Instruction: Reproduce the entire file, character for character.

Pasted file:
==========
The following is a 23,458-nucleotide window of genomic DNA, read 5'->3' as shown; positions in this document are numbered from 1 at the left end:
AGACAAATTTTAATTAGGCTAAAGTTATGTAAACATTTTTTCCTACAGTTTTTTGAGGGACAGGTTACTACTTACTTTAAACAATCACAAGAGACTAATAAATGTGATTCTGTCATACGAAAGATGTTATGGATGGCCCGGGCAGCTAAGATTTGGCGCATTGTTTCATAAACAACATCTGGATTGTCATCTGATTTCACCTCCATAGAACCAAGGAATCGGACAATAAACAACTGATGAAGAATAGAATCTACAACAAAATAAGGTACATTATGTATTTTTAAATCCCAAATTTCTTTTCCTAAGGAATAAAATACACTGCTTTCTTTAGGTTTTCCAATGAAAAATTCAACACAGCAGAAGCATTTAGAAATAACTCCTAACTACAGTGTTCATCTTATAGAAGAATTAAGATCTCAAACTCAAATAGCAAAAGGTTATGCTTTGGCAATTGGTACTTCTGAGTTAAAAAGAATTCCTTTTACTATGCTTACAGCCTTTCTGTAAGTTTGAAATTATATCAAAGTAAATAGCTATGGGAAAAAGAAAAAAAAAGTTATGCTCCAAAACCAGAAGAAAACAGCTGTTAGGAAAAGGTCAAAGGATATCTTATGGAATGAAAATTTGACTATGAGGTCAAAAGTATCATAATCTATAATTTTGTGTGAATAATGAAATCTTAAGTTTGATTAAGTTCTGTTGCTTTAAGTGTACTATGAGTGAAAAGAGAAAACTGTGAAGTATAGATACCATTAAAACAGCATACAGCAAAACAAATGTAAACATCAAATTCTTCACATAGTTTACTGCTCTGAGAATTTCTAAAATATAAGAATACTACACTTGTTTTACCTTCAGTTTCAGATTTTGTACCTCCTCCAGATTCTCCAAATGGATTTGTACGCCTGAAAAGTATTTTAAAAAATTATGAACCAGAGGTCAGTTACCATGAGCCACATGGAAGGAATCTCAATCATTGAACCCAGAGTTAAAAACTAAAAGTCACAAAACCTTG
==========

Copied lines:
The following is a 23,458-nucleotide window of genomic DNA, read 5'->3' as shown; positions in this document are numbered from 1 at the left end:
AGACAAATTTTAATTAGGCTAAAGTTATGTAAACATTTTTTCCTACAGTTTTTTGAGGGACAGGTTACTACTTACTTTAAACAATCACAAGAGACTAATAAATGTGATTCTGTCATACGAAAGATGTTATGGATGGCCCGGGCAGCTAAGATTTGGCGCATTGTTTCATAAACAACATCTGGATTGTCATCTGATTTCACCTCCATAGAACCAAGGAATCGGACAATAAACAACTGATGAAGAATAGAATCTACAACAAAATAAGGTACATTATGTATTTTTAAATCCCAAATTTCTTTTCCTAAGGAATAAAATACACTGCTTTCTTTAGGTTTTCCAATGAAAAATTCAACACAGCAGAAGCATTTAGAAATAACTCCTAACTACAGTGTTCATCTTATAGAAGAATTAAGATCTCAAACTCAAATAGCAAAAGGTTATGCTTTGGCAATTGGTACTTCTGAGTTAAAAAGAATTCCTTTTACTATGCTTACAGCCTTTCTGTAAGTTTGAAATTATATCAAAGTAAATAGCTATGGGAAAAAGAAAAAAAAAGTTATGCTCCAAAACCAGAAGAAAACAGCTGTTAGGAAAAGGTCAAAGGATATCTTATGGAATGAAAATTTGACTATGAGGTCAAAAGTATCATAATCTATAATTTTGTGTGAATAATGAAATCTTAAGTTTGATTAAGTTCTGTTGCTTTAAGTGTACTATGAGTGAAAAGAGAAAACTGTGAAGTATAGATACCATTAAAACAGCATACAGCAAAACAAATGTAAACATCAAATTCTTCACATAGTTTACTGCTCTGAGAATTTCTAAAATATAAGAATACTACACTTGTTTTACCTTCAGTTTCAGATTTTGTACCTCCTCCAGATTCTCCAAATGGATTTGTACGCCTGAAAAGTATTTTAAAAAATTATGAACCAGAGGTCAGTTACCATGAGCCACATGGAAGGAATCTCAATCATTGAACCCAGAGTTAAAAACTAAAAGTCACAAAACCTTG